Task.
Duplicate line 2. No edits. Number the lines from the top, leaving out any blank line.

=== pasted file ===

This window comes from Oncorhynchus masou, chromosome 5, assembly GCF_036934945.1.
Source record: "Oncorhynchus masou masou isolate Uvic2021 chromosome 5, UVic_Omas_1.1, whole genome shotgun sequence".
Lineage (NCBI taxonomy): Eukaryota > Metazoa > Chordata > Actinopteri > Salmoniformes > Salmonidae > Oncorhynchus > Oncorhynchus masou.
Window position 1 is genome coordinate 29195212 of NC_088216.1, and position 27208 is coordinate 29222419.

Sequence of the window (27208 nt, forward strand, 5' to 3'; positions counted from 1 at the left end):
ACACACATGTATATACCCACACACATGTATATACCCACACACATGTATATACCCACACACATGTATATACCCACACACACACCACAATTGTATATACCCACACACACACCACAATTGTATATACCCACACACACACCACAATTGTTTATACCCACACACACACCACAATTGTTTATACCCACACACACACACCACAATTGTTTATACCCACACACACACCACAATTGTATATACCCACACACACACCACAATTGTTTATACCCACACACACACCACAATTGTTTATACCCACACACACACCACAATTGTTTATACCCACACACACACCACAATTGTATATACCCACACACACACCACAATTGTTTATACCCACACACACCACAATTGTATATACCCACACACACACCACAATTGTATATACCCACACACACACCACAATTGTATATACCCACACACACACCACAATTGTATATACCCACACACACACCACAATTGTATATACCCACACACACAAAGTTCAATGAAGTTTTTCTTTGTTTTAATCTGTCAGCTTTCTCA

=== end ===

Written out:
Source record: "Oncorhynchus masou masou isolate Uvic2021 chromosome 5, UVic_Omas_1.1, whole genome shotgun sequence".